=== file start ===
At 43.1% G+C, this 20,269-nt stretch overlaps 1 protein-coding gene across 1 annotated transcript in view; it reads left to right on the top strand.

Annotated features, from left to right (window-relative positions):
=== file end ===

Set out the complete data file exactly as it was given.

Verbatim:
At 43.1% G+C, this 20,269-nt stretch overlaps 1 protein-coding gene across 1 annotated transcript in view; it reads left to right on the top strand.

Annotated features, from left to right (window-relative positions):